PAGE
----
It may be the most wonderful time of year, but it can also be one of the most dangerous. Along with the cooking and decorations that make the season magical, the holidays present risks for home fires and burns.
An independent survey conducted by Shriners Hospitals for Children found that many Americans do not follow key fire and burn safety tips despite being aware of dangerous risks. For example, 25 percent of respondents reported leaving lit candles unattended, and 27 percent said they have left them in reach of children.
“Some of these findings seem alarming, but each year our burn hospitals see the unfortunate results — children who have been injured in cooking related accidents or in fires associated with holiday decorations or candles,” said Kenneth Guidera, M.D., chief medical officer for Shriners Hospitals for Children. “These injuries can mean years of ongoing treatments and extensive rehabilitation for a child. That’s why we encourage families to learn about fire safety and prevention before a tragedy occurs.”
Fire and burn hazards are prevalent in many homes throughout the holidays, and Shriners Hospitals for Children offers these tips to remind families how to stay safe:
- Never leave lit candles unattended. If you must use flame-burning candles, make sure to extinguish them when you leave the room.
- When cooking, turn pot handles toward the back of the stove, out of the reach of children.
- Never leave a hot stove or oven unattended.
- While cooking, keep a lid or cookie sheet nearby to cover a pan if its contents catch fire.
- If you decorate using a live, fresh-cut Christmas tree, water it daily.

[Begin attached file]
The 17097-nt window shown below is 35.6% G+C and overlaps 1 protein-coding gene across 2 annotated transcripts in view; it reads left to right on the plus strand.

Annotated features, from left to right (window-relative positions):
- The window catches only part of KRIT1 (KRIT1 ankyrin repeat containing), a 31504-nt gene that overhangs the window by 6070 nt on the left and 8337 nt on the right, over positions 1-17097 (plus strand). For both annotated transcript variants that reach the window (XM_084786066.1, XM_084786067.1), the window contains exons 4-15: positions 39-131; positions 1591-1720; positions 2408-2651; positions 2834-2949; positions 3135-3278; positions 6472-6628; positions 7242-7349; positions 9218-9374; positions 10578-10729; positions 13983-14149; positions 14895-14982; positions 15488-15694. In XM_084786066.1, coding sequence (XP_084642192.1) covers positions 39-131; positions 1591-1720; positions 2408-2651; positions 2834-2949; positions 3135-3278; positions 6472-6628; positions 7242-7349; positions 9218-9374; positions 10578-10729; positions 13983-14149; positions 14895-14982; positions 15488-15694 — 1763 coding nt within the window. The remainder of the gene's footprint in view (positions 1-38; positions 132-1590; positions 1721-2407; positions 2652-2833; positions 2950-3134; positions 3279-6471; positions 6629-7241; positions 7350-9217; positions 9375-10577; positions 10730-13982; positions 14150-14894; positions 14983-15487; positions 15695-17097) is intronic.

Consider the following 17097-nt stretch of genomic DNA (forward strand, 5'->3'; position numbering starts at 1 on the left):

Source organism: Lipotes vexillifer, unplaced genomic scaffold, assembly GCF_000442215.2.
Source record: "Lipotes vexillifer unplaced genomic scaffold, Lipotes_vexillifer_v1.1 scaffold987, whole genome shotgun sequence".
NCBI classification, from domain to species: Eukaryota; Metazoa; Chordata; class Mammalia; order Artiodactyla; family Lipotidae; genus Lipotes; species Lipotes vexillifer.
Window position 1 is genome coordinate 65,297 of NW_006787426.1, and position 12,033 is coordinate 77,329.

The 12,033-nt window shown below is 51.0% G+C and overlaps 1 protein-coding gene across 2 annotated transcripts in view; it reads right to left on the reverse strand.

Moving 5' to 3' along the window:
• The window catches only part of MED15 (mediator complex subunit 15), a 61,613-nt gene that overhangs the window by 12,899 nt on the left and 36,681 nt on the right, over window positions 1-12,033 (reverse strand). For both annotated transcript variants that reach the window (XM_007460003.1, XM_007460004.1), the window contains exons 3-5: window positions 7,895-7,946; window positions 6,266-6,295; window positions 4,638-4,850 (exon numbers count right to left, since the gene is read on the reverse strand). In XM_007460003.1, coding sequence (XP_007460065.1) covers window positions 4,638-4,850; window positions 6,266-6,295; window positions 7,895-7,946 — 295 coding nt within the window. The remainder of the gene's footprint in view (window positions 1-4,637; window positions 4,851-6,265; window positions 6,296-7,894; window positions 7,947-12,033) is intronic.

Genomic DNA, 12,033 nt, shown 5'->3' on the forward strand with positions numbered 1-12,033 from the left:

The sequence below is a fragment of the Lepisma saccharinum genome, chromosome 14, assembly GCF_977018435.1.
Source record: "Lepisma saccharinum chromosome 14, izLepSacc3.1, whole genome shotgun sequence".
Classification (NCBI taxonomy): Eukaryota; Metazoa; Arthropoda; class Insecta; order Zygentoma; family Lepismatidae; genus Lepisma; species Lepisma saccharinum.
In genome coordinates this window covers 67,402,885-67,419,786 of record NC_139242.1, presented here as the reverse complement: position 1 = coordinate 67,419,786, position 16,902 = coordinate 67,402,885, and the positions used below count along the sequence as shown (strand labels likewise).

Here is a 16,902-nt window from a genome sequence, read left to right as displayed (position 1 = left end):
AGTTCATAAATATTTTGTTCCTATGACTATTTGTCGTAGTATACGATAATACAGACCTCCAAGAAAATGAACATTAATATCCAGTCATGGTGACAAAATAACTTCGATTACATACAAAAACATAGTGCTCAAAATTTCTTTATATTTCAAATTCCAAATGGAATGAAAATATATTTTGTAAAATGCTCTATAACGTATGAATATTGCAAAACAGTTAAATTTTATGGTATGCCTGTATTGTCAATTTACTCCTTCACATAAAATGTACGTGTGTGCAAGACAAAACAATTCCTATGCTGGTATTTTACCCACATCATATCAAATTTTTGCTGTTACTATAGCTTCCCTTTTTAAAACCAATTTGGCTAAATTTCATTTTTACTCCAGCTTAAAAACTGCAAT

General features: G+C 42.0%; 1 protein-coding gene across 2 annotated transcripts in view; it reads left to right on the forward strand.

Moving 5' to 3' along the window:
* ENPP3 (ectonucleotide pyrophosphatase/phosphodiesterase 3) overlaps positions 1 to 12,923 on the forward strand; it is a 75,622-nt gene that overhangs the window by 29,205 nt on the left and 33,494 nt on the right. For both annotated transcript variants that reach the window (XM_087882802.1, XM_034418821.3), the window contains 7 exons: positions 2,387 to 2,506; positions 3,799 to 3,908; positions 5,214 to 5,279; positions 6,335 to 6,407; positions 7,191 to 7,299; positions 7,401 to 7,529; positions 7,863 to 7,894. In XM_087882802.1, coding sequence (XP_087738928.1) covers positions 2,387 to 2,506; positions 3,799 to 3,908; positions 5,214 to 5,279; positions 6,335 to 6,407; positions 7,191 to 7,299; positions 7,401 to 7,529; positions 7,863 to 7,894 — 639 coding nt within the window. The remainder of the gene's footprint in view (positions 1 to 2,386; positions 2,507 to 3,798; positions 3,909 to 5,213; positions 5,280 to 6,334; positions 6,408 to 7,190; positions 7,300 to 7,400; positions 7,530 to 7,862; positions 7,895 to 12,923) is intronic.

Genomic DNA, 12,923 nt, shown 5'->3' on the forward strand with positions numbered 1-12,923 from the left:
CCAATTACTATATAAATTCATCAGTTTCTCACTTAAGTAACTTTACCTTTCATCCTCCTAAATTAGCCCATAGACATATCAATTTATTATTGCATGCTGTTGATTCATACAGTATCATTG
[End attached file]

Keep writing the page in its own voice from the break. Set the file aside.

- Keep trees and other flammable decor at least 3 feet away from heaters and flames.
- Discard decorative lights with bare wires, frays or kinks.
- Make sure your home is equipped with working smoke alarms and fire extinguishers.
- Have an escape plan in case of a fire and practice it with your family members so they know how to react if a fire does occur.
- Know the burn care resources in your community.
Candle Safety for the Holidays
Candles are one of the most common sources of holiday fires. Never leave lit candles unattended and take these additional precautions to have a safe and fun holiday season:
- When candles are lit, make sure they are in stable holders and placed where they cannot be easily knocked over.
- Keep candles, matches and lighters out of reach of children.
- Be conscious of nearby surroundings. Never place a candle near drapery, decorations or other flammable items that may easily catch fire. Also avoid drafty areas or fans, which can accelerate flames or accidentally blow a flammable item onto a candle.
- Know that the safest way to extinguish a candle is with a snuffer.
- Consider using wickless or flameless candles. There are numerous options that cast a warm glow so you can enjoy the ambiance of a candle without the risk.
Kids and Candles Don’t Mix
Julianna and her mother, Tracy, know firsthand how dangerous the holiday season can be. While at a family Christmas party, Julianna, just 20 months old, snuck away from the activities and was in the bathroom playing in front of the mirror. A lit tea light candle on the corner of the sink ignited her clothes.
Tracy heard Julianna’s screams from down the hall, ran to the bathroom and saw her daughter’s dress on fire. She patted out the flames and family members called an ambulance.
Julianna spent three weeks at Shriners Hospitals for Children — Cincinnati to treat the third-degree burns that covered the left side of her body. Julianna, now 8-years-old, is doing well but faces ongoing treatment as she grows.
“We are very lucky,” Tracy said. “Julianna will be fine thanks to the care she received. We all get busy during this time of year, but it is so important for parents to make sure they are following basic safety tips to keep their kids safe.”
Visit beburnaware.org to learn key fire safety practices to help avoid injuries this holiday season. You can find activity books, tip cards and a five-minute online quiz to help identify and eliminate potential risks.